Hazardous Marine Life?


So what about the sharks? Everything eats everything else in the ocean and yet, because the marine life has evolved over millions of years, the last-minute arrival of man on the scene, in evolutionary terms, has left us off the menu. The fact is, marine animals don’t know what to make of us. Keep still and they treat us as part of the scenery. Breathe out a lot of bubbles and they find that discretion is the better part of valor and beat a hasty retreat. The bigger the animal the more cautious it seems to be. That’s how it managed to survive so long and got to be big in this eat-or-be-eaten world.

However, there is still plenty to hurt you, only it’s not what you expected. Man-eating plankton is the beast most likely to annoy you with an uncomfortable and irritating sting. It’s just part of the minute life in the planktonic soup that is the basis of the food chain underwater. It’s all around you. How to avoid it? You wear a full wetsuit of course.

It’s the sedentary animals that come armed with venom while the free-swimming predators can swiftly escape into the safety of the ocean’s open water.

Jellyfish are more serious because some of them have stings that can cause anaphylactic shock. They may be fascinating to look at as they pulsate along in their aimless manner but if you are not sure which ones sting and which ones don’t, it’s best to keep away. The Portuguese man-o-war, with its purple sail and extremely long stinging tentacles floats around the temperate oceans of the world while the deadly seawasp or box jellyfish is indigenous to tropical Pacific waters and kills far more people than any shark.

Fire coral, that pretty brown stuff with the white fringe to each extremity, is not really a true coral but it’s aptly named with fire. Common in shallow well-lit water, it can deliver a nasty burning sting. It’s ruined many a holiday for anyone foolhardy enough to come into contact with it.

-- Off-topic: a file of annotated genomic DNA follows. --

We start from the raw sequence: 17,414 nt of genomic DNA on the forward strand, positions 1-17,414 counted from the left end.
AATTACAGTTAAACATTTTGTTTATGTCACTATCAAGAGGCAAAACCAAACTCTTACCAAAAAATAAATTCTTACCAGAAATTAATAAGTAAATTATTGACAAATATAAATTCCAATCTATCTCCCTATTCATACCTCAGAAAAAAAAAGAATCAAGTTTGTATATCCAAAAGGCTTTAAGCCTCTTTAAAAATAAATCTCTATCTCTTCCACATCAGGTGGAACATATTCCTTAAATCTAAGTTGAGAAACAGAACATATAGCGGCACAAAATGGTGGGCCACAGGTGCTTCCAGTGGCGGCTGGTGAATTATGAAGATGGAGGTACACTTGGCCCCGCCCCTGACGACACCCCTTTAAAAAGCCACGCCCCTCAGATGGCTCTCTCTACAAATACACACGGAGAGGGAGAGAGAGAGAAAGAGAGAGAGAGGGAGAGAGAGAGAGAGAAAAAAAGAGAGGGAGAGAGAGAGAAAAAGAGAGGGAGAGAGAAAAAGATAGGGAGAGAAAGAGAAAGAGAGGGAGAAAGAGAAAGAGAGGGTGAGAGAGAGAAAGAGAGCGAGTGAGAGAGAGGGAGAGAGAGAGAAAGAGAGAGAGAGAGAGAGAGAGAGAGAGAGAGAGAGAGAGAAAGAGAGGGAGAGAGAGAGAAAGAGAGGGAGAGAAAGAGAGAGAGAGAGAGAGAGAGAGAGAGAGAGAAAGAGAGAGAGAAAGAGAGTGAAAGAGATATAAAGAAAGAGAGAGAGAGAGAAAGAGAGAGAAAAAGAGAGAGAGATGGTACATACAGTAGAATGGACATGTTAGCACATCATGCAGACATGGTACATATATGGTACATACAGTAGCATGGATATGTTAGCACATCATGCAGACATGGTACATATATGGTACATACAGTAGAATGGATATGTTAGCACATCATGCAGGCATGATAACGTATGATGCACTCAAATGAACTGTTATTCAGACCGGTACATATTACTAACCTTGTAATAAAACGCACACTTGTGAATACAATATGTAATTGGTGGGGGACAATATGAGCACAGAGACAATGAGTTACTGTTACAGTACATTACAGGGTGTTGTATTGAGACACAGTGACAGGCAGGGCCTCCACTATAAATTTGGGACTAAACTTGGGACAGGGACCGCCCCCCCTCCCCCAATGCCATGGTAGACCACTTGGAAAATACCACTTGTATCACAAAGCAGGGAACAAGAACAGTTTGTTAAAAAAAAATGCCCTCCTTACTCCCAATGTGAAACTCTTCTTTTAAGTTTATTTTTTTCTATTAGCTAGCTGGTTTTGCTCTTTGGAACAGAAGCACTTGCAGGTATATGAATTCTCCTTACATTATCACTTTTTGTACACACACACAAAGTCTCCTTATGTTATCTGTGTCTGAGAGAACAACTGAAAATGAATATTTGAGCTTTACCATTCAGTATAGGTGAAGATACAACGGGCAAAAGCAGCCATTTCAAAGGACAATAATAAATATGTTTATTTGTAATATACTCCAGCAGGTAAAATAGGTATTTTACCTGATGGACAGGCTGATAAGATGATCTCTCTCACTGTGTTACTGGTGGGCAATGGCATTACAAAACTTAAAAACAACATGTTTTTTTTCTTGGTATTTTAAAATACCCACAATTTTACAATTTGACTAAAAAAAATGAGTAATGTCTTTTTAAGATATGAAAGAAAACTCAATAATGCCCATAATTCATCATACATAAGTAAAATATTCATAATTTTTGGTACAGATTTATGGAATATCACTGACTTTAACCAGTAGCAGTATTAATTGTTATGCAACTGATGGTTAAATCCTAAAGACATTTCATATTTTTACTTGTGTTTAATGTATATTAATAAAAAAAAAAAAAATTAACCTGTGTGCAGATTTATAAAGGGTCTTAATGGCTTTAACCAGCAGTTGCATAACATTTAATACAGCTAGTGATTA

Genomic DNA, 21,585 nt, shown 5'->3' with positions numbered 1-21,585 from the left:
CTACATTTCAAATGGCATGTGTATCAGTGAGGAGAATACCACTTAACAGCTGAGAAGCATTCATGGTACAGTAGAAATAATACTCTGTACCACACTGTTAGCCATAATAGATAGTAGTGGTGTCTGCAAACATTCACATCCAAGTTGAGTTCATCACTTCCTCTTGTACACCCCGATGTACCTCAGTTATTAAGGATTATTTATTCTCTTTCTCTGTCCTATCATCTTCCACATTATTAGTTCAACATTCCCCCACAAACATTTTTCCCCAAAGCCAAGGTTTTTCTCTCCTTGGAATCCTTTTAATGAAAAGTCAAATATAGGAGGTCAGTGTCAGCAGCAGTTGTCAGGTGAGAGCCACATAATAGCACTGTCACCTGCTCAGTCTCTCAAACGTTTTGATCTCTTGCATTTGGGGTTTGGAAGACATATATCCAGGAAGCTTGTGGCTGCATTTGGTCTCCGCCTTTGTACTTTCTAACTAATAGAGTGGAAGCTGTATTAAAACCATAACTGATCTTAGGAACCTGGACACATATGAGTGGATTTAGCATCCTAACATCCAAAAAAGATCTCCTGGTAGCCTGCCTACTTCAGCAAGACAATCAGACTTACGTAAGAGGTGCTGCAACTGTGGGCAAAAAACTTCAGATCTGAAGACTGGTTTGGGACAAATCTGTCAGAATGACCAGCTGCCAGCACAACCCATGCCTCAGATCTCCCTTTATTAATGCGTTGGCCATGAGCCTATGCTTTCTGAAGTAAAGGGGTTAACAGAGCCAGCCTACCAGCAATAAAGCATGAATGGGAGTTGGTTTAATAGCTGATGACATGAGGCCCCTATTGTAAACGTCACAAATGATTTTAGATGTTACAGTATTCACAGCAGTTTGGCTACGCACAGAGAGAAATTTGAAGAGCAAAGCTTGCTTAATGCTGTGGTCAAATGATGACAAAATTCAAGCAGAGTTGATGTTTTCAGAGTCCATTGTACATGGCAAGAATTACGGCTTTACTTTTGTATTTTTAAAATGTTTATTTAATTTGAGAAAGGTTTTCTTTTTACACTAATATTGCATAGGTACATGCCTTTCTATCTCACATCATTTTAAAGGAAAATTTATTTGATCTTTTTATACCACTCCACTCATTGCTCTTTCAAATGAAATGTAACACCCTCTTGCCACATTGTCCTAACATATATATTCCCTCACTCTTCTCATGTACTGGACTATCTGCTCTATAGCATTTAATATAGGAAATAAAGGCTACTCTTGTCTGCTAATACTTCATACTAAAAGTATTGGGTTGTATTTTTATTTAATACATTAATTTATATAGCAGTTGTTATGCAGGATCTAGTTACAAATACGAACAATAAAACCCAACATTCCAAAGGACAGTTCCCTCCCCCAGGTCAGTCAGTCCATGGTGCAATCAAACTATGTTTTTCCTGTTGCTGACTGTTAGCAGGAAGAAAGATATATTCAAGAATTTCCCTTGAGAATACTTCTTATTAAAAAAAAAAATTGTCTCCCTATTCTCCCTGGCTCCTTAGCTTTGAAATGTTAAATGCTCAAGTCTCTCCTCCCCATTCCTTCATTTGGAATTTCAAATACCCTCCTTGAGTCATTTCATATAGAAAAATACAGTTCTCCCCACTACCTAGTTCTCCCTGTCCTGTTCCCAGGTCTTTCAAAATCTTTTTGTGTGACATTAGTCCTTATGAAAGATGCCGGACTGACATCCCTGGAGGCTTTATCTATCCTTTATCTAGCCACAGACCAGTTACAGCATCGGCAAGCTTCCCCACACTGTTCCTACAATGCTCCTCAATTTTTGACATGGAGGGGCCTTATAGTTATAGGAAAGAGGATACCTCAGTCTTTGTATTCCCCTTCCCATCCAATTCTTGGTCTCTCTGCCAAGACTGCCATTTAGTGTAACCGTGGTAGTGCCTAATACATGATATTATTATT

One animal responsible for some deaths of water-users in Queensland is the tiny blue-ringed octopus. It’s minute and looks like a ready meal for any bigger animals so it has to have some powerful defence weaponry in the form of a venomous bite. The stonefish sits all day without moving, looking like a stone. It even covers itself with weed and algae to help with the effect. It uses this strategy to make it the perfect ambush predator. Hardly able to move, it cannot flee and is armed with a set of stinging spines that makes it one of the most venomous creatures on the planet. Of the same family, the scorpionfish is hard to spot but often lights up bright red in well-lit photographs. Lionfish look wasp like and they too are armed and dangerous, just as is the pretty cone shell that can shoot out poisonous darts. All these animals are commonly encountered.

It’s safest to dive with your eyes not your hands. What of the sharks? Well, they have a very effective set of teeth so don’t annoy them and they won’t check you out to see what you are made of. If they do, that could be very serious.

Treating Stings

Remove the casualty from the water. The toxins of the more powerful stinging animals must be broken down by intense heat. This can be applied by immersing the area of the body affected as soon as possible in water as hot as can be borne by the casualty, and for as long as the pain persists. Seek medical help immediately. Deal with jellyfish, fire coral and anemone stings in the following way: First remove any tentacles that may be still stuck to the skin and apply vinegar copiously. Do not allow fresh water to come into contact with the skin as this will cause any remaining nematocyst cells to activate. Prevention or avoidance is better than cure. Luckily, divers equipped with masks can easily avoid coming into contact with such things.

Happy Diving – John Bantin